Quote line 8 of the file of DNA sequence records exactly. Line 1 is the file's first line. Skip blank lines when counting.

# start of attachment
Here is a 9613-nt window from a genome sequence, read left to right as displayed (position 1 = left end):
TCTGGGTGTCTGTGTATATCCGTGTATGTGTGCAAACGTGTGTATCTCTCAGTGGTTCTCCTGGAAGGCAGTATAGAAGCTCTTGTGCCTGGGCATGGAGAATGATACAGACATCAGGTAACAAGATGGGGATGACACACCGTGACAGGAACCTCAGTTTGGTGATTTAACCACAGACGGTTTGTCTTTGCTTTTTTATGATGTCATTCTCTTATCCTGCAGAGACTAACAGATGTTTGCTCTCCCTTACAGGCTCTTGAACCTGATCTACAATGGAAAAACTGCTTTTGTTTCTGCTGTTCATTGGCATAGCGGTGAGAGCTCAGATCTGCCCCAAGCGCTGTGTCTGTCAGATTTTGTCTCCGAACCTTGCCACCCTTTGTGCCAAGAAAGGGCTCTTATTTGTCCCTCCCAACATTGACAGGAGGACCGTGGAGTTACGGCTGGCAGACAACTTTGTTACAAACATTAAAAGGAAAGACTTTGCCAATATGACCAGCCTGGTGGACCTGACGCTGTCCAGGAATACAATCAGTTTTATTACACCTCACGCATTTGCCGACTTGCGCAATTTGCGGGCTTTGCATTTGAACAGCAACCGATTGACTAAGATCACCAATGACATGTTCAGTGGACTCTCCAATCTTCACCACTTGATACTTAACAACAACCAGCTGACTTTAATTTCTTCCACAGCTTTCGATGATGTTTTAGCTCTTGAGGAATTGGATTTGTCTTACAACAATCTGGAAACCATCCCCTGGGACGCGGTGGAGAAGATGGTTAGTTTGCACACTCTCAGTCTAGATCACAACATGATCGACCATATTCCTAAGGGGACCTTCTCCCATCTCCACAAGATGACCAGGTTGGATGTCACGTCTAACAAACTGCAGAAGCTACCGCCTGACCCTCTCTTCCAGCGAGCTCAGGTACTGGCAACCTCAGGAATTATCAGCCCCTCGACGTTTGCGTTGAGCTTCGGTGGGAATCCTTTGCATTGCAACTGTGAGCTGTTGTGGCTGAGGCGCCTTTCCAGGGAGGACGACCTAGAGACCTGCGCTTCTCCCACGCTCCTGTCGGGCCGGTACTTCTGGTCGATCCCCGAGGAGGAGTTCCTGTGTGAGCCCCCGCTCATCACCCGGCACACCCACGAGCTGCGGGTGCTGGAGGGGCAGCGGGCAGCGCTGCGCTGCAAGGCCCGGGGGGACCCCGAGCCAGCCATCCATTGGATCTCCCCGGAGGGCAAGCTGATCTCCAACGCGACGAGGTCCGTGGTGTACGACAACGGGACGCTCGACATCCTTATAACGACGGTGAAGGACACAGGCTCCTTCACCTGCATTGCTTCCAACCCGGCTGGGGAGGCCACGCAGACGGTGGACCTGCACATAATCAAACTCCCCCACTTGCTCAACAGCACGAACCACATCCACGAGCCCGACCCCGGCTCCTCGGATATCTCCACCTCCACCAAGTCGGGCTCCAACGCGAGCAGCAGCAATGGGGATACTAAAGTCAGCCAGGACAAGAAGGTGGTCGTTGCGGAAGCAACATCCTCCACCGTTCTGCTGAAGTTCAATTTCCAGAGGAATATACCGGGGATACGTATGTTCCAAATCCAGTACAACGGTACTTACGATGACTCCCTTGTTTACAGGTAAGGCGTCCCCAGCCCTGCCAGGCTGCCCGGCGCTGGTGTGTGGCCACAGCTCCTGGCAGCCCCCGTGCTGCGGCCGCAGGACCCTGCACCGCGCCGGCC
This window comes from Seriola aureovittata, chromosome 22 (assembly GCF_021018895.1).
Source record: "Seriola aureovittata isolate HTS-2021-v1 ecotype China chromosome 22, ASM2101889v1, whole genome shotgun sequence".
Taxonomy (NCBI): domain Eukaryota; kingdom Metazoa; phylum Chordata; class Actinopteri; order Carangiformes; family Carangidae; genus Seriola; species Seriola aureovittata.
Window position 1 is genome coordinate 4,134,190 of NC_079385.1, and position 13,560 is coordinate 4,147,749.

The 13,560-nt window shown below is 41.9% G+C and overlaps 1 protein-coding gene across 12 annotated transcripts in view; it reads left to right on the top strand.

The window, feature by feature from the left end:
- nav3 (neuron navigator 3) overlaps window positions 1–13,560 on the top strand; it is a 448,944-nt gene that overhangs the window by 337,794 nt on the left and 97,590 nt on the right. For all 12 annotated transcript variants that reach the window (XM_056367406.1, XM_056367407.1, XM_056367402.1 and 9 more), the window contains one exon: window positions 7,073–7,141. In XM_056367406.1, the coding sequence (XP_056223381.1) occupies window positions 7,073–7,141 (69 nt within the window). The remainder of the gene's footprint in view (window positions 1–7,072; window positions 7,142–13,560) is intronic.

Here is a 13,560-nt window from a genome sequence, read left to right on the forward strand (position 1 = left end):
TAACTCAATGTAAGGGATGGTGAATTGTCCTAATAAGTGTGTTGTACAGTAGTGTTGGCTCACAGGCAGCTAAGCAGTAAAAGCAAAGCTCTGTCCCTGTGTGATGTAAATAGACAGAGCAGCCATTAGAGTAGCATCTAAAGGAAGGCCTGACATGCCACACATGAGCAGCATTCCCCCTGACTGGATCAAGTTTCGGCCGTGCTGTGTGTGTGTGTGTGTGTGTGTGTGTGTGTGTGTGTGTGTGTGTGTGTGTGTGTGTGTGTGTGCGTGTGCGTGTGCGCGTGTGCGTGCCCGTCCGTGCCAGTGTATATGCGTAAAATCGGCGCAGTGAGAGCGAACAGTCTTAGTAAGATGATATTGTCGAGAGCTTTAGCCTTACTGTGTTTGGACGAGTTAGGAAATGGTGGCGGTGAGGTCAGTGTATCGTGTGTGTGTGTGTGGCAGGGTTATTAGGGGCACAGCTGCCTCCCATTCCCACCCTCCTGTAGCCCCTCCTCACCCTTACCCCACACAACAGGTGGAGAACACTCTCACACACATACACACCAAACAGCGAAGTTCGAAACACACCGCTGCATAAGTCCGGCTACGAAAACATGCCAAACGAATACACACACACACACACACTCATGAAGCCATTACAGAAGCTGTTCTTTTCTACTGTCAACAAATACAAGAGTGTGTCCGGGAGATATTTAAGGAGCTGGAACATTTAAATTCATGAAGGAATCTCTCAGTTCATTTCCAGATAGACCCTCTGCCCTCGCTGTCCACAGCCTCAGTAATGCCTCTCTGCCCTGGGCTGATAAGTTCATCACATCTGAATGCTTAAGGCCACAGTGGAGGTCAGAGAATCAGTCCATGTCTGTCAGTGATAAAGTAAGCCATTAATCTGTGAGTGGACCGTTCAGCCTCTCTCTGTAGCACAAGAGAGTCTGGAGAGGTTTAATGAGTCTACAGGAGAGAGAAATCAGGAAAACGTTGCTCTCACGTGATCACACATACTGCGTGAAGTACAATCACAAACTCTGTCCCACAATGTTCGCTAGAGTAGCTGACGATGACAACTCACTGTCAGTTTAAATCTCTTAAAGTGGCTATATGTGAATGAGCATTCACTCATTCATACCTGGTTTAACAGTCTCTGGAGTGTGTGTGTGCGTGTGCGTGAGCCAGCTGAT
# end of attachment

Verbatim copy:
The window, feature by feature from the left end: